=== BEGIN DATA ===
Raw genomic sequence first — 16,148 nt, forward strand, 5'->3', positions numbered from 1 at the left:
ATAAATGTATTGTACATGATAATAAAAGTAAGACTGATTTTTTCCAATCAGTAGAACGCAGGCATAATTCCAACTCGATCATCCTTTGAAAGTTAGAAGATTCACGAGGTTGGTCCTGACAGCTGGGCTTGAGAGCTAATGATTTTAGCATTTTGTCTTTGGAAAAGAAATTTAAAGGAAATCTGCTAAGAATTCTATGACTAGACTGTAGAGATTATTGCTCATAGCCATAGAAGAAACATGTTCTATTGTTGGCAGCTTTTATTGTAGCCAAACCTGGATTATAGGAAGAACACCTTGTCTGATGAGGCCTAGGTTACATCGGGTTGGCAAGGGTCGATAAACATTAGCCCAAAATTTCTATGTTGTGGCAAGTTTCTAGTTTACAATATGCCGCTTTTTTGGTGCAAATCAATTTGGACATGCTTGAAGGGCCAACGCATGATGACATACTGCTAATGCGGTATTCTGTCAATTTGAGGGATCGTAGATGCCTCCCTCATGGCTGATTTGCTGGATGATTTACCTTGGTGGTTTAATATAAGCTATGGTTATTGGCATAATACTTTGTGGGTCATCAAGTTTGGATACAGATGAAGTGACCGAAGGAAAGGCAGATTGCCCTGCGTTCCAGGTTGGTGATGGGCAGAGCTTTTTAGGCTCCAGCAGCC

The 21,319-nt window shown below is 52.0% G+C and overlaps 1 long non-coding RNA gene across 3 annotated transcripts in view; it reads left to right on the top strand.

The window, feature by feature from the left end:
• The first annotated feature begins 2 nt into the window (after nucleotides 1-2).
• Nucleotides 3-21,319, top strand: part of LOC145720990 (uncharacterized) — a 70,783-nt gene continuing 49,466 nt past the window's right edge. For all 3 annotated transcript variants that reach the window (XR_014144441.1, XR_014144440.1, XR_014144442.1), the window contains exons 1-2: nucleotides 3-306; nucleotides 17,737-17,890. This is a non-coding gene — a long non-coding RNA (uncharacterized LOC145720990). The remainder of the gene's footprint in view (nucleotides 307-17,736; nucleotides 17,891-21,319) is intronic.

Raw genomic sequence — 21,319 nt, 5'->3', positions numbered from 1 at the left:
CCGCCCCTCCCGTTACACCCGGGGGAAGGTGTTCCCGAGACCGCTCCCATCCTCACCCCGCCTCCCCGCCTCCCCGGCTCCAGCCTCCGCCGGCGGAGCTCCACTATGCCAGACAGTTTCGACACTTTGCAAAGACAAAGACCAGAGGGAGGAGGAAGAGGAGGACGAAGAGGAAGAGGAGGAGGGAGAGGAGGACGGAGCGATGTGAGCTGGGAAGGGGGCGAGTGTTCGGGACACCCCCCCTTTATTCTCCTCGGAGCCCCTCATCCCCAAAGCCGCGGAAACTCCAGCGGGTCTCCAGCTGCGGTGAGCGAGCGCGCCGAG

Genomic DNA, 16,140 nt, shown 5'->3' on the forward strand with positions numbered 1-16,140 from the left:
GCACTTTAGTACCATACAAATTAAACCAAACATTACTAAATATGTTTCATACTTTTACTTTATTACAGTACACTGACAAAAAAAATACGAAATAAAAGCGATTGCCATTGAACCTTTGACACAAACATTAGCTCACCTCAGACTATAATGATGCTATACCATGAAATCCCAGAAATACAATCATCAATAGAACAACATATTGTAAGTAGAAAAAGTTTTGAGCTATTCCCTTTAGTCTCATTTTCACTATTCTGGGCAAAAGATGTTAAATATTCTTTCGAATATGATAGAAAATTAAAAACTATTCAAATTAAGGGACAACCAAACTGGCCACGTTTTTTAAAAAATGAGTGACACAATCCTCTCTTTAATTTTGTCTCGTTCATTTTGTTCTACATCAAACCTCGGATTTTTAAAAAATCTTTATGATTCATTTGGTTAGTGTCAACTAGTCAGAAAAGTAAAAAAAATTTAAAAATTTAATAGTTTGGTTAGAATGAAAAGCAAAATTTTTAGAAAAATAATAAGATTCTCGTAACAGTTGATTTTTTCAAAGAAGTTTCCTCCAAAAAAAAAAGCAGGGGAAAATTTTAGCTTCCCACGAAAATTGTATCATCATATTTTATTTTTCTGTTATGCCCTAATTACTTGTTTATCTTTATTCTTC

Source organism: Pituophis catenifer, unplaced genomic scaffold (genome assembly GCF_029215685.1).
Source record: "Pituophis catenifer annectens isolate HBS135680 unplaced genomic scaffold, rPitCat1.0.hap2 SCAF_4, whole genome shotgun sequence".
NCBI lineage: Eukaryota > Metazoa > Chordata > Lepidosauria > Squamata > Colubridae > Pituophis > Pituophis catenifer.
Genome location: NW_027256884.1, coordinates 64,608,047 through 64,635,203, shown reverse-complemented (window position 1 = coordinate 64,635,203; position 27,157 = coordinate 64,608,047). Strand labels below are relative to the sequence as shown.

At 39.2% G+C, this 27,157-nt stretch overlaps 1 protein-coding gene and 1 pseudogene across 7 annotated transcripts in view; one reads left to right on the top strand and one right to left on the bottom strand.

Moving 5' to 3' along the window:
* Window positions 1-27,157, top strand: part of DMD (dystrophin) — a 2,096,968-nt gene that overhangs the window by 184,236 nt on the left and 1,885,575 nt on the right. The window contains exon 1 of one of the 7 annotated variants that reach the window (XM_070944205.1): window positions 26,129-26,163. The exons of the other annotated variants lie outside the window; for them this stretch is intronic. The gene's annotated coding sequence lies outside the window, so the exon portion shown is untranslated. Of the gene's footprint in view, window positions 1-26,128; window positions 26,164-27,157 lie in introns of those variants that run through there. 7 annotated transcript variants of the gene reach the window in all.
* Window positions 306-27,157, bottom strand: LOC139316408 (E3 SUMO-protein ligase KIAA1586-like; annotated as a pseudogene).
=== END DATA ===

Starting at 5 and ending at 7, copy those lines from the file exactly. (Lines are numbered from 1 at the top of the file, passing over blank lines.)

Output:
• The first annotated feature begins 2 nt into the window (after nucleotides 1-2).
• Nucleotides 3-21,319, top strand: part of LOC145720990 (uncharacterized) — a 70,783-nt gene continuing 49,466 nt past the window's right edge. For all 3 annotated transcript variants that reach the window (XR_014144441.1, XR_014144440.1, XR_014144442.1), the window contains exons 1-2: nucleotides 3-306; nucleotides 17,737-17,890. This is a non-coding gene — a long non-coding RNA (uncharacterized LOC145720990). The remainder of the gene's footprint in view (nucleotides 307-17,736; nucleotides 17,891-21,319) is intronic.

Raw genomic sequence — 21,319 nt, 5'->3', positions numbered from 1 at the left: